Eight thousand British soldiers – many serving on the front line in Afghanistan – will be told days after Christmas that they are to lose their jobs.
Redundancy notices will be sent to servicemen and women telling them their careers are over as part of sudden speeded-up cutbacks by the Ministry of Defence.
The Army has already been shaken by the announcement of a swathe of cuts, which included the loss of historic regiments and the prospect of a gradual reduction in personnel over the next eight years.
But now The Mail on Sunday has discovered that the MoD will make a single devastating cut of 8,000 servicemen and women, reducing the Army to 86,000 – its smallest size since the 1700s. A further 4,000 soldiers will go before 2020.
The axe will fall across every branch and regiment of the Regular Army, with only Special Forces ringfenced. Thousands of soldiers will disappear from regiments such as the Royal Welsh, the Royal Fusiliers, the Royal Engineers, the Royal Lancers and the Army Air Corps, which includes Prince Harry among its officers.
The Royal Electrical and Mechanical Engineers is expected to lose 600 of its most skilled personnel, while the Royal Logistics Corps will also be badly hit.
Last night serving officers, military experts and MPs condemned the drastic measure as a stab in the back for soldiers and a blow to the Army’s capability.
Former commander Tim Collins, who led the Royal Irish Regiment into Iraq in 2003, said: ‘This is meltdown. We’re still fighting in Afghanistan, the world is changing rapidly and looks increasingly dangerous yet the Government is crippling our operational capability.
‘The sheer size of the redundancies in a single hit will devastate morale and send totally the wrong message to soldiers on the front line. In the new year they could find envelopes on their doormats with bad news inside. The job cuts across the Army cannot sit alongside Britain’s commitments to its operations against the Taliban and terrorist organisations appearing in other countries.’
In another move, British Army officers would be forced to retire at 45 – ten years earlier than at present – in a radical proposal by a Conservative member of the Defence Select Committee.
Julian Brazier MP wants to pare down the number of senior officers, leaving just a small cadre to fill specialist positions advising politicians. The plan, called ‘Manning The Army Of The Future’, represents the most drastic change to the structure of the Army since the Second World War.
Under his proposal, which could become policy by 2015 if it is approved by the Government, thousands of senior officers will be forced out.
Currently the Army has just over 7,000 senior officers holding the ranks of Major, Lieutenant Colonel, Colonel, Brigadier, Major General, Lieutenant General and General. Their starting salaries at these ranks range from £47,760 to £148,000.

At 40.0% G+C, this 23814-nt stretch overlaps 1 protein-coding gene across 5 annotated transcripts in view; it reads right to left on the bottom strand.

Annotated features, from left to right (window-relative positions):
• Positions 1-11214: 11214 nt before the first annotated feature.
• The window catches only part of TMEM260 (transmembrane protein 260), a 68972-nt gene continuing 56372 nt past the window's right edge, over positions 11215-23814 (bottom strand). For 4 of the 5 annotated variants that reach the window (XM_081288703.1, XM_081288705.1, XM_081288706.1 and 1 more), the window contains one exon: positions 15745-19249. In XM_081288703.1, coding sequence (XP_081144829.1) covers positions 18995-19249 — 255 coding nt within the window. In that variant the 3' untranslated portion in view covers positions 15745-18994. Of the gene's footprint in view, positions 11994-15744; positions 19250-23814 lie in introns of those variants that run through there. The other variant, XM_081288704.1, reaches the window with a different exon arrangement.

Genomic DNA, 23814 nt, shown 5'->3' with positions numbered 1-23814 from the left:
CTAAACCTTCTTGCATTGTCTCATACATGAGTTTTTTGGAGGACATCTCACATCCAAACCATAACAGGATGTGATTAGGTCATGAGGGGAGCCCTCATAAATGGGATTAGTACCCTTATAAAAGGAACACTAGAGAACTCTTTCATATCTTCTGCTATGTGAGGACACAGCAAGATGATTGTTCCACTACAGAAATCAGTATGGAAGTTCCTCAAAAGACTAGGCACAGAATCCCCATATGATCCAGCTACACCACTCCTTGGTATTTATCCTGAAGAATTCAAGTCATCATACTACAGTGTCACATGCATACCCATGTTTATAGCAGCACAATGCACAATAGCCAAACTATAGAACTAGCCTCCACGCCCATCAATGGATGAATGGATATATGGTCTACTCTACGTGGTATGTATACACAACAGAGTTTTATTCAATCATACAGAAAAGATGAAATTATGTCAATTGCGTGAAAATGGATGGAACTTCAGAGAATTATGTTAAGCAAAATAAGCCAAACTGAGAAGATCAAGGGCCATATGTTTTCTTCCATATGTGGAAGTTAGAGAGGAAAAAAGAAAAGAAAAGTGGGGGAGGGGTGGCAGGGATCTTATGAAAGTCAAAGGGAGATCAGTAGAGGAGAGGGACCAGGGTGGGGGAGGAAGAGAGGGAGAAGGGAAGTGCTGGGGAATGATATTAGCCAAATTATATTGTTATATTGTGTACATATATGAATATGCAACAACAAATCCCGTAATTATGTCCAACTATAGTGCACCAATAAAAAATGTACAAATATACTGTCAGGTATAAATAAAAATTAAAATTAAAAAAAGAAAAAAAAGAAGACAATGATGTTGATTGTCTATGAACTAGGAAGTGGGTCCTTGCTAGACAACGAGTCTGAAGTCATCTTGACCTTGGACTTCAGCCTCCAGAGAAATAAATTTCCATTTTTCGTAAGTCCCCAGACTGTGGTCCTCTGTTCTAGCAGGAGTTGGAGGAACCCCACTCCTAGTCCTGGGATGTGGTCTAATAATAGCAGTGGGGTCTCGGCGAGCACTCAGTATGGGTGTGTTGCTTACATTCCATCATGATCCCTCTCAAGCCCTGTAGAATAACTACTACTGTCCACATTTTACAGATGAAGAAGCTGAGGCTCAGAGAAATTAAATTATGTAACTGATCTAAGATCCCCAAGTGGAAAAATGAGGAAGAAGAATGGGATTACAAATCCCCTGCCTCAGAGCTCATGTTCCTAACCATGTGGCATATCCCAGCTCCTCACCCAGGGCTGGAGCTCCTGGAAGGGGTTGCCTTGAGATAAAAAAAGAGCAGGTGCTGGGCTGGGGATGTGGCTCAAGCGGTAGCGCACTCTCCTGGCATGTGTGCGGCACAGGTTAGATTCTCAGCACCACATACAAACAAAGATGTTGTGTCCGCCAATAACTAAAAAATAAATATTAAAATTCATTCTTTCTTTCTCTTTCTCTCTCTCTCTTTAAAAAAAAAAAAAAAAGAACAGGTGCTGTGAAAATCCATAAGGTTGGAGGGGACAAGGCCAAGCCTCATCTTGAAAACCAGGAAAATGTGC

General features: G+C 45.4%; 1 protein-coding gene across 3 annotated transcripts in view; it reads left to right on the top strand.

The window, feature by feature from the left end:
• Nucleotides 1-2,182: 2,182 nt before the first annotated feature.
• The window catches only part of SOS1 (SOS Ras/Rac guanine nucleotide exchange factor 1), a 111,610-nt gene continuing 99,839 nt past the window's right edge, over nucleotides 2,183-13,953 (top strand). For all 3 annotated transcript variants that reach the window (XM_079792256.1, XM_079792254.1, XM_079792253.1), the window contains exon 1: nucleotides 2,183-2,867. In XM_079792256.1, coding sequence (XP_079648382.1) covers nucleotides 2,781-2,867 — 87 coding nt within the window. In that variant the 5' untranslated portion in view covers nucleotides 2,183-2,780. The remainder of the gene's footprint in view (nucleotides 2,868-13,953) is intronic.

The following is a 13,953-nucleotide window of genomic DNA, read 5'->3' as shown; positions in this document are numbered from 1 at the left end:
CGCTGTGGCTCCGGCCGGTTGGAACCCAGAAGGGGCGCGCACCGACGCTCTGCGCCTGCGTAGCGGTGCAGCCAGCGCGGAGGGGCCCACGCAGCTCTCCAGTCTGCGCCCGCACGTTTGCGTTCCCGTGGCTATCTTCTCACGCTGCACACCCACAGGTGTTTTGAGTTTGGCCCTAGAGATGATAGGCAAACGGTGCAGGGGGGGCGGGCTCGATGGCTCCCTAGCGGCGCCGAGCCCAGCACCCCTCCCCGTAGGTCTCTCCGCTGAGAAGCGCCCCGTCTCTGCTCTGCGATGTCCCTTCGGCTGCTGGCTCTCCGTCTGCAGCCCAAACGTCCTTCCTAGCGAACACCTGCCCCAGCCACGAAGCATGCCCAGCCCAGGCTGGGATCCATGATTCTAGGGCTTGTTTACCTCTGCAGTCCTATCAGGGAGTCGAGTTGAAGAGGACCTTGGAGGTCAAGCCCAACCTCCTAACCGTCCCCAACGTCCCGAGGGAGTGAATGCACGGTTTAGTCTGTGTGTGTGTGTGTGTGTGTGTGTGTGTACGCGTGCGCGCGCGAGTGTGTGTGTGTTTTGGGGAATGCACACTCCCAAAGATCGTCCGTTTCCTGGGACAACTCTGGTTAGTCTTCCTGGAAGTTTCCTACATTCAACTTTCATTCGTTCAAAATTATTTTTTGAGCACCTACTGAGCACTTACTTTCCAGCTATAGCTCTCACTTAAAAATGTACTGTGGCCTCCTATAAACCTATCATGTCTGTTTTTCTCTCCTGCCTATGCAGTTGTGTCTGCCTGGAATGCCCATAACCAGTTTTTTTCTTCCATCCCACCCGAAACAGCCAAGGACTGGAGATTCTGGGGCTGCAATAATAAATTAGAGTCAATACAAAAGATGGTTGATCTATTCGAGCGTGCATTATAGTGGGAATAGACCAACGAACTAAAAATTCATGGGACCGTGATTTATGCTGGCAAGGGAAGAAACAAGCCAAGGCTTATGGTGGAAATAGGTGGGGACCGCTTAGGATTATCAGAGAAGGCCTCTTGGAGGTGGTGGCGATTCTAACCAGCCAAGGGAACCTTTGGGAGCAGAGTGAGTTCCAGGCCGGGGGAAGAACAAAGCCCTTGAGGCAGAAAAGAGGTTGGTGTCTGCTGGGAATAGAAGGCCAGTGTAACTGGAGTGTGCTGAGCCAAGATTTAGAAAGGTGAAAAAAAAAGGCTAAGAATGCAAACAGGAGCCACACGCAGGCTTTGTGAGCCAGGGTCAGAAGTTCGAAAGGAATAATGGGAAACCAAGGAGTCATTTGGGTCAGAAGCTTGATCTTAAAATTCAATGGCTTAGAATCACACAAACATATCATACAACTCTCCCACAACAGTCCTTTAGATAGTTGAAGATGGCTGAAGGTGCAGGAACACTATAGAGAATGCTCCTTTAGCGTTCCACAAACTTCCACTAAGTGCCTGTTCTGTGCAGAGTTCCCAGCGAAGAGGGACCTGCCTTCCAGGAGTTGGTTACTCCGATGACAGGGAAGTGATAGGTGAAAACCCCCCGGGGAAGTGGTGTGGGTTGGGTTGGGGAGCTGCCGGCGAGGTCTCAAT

The majority of these officers are 45 or older and reducing their numbers by half would save £144 million a year.
Mr Brazier believes the top end of the Army is ‘over-commanded’ and ‘over-administered’ and wants the money saved on salaries to be used on benefits such as housing for serving officers.
But former commander of British Forces in Bosnia Bob Stewart, now a Conservative MP, said: ‘If the “Career to 45” scheme is introduced many of the most talented officers will leave in their early thirties. Why would they hang around to 45, by which time they might struggle to find really good jobs in the major industries?’
The sending out of 8,000 sacking letters after Christmas has stunned senior personnel. One major, who expects to be among those selected for redundancy, accused the Prime Minister of ‘cowardice’.
Speaking on condition of anonymity, he said: ‘The Government and the Prime Minister want the redundancies out of the way in 2013 so their disgusting treatment of frontline soldiers is forgotten about by the time of the next General Election.
‘They don’t care what this reduction in Britain’s fighting capability will do to morale or to our combat effectiveness. All they care about is what is on voters’ minds the year after. This is a most cruel example of political expediency. The redundancies and the commitment to shrink the Army to a strength of 82,000 could have been met by natural wastage, a slowing down of recruitment and cherry-picking those who are the most keen to leave.
‘Some really good people are going to be chopped, some of them who are serving in Afghanistan now – their post-operational tour holiday periods will end just in time for the Government to hand them a P45. Morale will take a skydive.’
In July, Defence Secretary Philip Hammond announced the total loss of 17 units. At the time no schedule for the redundancies was confirmed. Only those soldiers about to deploy to Afghanistan and those serving on the front line that month will be safe from the January cull. No redundancy notices will be posted to Camp Bastion.
The MoD said last night: ‘There are no plans to make any further reductions beyond the changes announced last year. The size and timing of any future redundancies has yet to be determined, however we aim to remove uncertainty for Army personnel and their families as soon as possible.
Difficult decisions have had to be taken to deal with the multi-billion-pound black hole in the defence budget.’
It added that it had no plans to change the retirement age for senior officers.